South Africa

South Africa

An Inconvenient Truth: A groundbreaking study explains Government’s losing streak

An Inconvenient Truth: A groundbreaking study explains Government’s losing streak

Telling someone you’re on a date with that you are a lawyer at the Office of the Chief State Law Adviser must be about as successful as showing them your Cope tattoo. Almost every time government goes to court on some big issue, it loses. Then it appeals. Then it loses. Finally, those fine folk in Braamfontein hand down a final order, and someone somewhere in the Presidency issues a mealy-mouthed statement of acceptance that none of us believe. One wonders why they would do it? Why take the abuse, the loss, the unqualified humiliation. Especially when one is qualified enough to make more money in private practice. Well, finally what we all knew all along is official. It’s not the lawyers. It’s the politicians. By STEPHEN GROOTES.

One of the wonderments of our politics is what we have come to call “lawfare”, the use of the courts for political ends. In so many cases, going to court has become a way for an opposition party to try to stop the ANC from doing something in government. Sometimes it’s an NGO, sometimes it’s your ordinary citizen. But government’s win/loss ratio in court is worse than that of the Southern Kings. Think of the Omar al-Bashir case, Parliament’s defence of its right to break the law by using police to throw people out of the National Assembly, almost every case brought by the DA (the appointment of Menzi Simelane, the appointment of Hlaudi Motsoeneng, the challenge to the non-suspension of Hlaudi Motsoeneng, the challenge to the outcome of the disciplinary hearing of Motsoeneng, the challenge to the reinstatement of Motsoeneng, the contempt of court application against Motsoeneng…) and of course, in case we forget, government’s role in Nkandla and too many other cases to count.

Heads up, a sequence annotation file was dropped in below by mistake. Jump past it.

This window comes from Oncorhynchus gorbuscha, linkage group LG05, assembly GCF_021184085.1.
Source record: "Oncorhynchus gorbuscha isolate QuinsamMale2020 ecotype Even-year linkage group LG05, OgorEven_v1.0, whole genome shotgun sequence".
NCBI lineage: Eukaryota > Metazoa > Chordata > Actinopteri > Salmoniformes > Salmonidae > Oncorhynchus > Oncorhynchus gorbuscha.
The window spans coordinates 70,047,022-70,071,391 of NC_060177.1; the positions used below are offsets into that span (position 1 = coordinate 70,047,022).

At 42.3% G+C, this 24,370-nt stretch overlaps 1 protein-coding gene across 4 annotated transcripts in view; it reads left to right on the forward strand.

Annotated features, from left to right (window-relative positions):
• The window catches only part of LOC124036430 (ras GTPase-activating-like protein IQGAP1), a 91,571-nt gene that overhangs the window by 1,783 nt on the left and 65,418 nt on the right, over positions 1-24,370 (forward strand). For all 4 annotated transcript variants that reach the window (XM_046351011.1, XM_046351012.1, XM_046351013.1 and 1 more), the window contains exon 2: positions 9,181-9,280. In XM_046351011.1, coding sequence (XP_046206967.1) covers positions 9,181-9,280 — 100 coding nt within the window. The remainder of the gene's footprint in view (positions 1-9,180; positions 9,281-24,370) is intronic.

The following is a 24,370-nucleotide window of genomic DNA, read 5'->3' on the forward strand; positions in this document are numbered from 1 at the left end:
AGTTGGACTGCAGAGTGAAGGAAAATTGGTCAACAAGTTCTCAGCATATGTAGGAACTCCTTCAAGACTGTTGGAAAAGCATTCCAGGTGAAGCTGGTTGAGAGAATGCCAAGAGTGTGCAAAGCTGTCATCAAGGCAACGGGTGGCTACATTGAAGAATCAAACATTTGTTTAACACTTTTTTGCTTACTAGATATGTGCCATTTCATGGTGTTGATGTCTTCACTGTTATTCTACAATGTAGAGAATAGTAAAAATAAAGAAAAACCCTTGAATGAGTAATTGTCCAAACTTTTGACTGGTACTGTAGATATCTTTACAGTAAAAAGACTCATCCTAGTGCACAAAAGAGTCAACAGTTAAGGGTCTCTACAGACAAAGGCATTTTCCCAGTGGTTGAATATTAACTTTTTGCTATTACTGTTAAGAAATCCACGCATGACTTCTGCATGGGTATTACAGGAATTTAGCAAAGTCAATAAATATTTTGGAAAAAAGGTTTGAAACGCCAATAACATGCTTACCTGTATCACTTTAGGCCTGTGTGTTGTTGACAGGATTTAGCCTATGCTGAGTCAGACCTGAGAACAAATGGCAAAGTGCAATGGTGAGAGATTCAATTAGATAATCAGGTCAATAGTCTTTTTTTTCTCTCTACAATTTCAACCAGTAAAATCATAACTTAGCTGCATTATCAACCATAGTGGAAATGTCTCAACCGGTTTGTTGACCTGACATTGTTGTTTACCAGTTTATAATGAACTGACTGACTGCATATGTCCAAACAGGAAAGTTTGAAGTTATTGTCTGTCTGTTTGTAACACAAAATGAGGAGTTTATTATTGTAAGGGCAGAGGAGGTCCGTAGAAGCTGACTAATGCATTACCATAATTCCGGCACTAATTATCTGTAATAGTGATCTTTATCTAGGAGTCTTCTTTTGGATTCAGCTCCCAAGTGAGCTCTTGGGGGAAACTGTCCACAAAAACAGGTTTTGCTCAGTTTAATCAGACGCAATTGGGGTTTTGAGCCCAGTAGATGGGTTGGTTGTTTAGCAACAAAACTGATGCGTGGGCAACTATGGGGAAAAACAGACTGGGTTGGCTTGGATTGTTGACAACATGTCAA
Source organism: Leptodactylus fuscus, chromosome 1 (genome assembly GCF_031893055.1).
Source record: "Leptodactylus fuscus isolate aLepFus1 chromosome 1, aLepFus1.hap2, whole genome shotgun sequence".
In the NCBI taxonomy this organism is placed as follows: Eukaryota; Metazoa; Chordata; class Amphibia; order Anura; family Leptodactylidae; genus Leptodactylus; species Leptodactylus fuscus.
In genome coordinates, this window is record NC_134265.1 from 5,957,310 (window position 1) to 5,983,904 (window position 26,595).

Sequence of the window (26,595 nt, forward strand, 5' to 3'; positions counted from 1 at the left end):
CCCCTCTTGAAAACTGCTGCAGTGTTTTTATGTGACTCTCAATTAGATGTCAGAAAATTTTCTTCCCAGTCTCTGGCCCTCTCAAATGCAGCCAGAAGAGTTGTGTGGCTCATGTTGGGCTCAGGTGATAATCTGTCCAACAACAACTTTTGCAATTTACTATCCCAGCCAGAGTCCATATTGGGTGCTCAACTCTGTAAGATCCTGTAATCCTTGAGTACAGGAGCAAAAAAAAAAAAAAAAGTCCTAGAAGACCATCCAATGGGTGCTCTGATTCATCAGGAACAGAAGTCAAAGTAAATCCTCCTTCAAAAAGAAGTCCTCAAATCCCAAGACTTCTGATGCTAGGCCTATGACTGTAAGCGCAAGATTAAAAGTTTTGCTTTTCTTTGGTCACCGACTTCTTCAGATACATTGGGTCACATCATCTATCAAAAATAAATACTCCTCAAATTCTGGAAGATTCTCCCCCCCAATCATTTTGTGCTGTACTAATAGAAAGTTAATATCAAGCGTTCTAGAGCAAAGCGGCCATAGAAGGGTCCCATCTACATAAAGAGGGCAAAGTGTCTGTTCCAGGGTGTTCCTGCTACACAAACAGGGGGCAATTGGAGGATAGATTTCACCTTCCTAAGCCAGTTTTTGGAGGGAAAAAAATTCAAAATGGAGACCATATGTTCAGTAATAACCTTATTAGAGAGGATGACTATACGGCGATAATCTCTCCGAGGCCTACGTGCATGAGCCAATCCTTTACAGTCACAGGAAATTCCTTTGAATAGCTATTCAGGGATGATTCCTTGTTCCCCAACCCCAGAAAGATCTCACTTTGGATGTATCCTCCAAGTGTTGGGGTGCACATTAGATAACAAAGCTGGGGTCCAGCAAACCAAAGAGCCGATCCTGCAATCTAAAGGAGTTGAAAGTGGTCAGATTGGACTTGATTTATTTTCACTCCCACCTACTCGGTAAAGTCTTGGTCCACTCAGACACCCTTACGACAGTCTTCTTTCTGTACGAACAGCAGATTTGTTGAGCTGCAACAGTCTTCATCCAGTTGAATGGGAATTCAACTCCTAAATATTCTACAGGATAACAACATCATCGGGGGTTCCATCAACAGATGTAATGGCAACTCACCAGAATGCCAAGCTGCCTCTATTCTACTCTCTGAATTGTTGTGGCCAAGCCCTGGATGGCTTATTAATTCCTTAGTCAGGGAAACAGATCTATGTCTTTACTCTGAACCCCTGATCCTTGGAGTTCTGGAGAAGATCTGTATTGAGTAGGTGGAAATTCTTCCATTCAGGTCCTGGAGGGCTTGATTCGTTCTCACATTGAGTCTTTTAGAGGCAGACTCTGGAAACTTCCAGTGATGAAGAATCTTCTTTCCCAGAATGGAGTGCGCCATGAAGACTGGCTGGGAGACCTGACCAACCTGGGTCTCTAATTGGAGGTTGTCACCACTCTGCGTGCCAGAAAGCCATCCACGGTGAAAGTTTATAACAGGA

Finally, the Public Service Commission has conducted a study into the Office of the Chief State Law Adviser, partly to find out what in the hell is going on. The enticingly named “Assessment of the Effectiveness and the Efficiency of the Office of the Chief State Law Adviser” makes for, well, dry-ish reading. Still, it is as revealing as it is methodical, careful and fair. PSC Commission Chair Advocate Richard Sizani and his team have done good work. It’s not easy being in this position; you have to make findings against people who are very powerful, and are not guarded in their displeasure.

Early on in the report they say some respondents were of the view that the legal opinions “are not always genuine and impartial”, but they are drafted in a manner that would satisfy the leadership of the institution and advice on legislation is at times “pro-executive- or executive-minded”, thus creating a “conflict of interest” in the roles of advisers. In other words, the lawyers are under pressure to give politicians the advice they want to hear, rather than the advice they truly need. It’s an easy dynamic to understand – imagine the consequences of telling Number One early in the process that that appeal on Nkandla has no chance. There is a reason why Jeremy Gauntlett was eventually drafted in, because it took an outsider of sufficient standing, who had nothing to lose, to give it to President Jacob Zuma straight. And eventually Zuma had no choice but to climb down, throwing many an underling under the bus.

It is a little later, in the recommendations section, that the report gets to the heart of the matter, when it says this office “should maintain its impartiality and professionalism by ensuring that when executing its mandate, there is no undue pressure to say what the Executive wants to hear, given that previous experience has resulted in embarrassment in court”.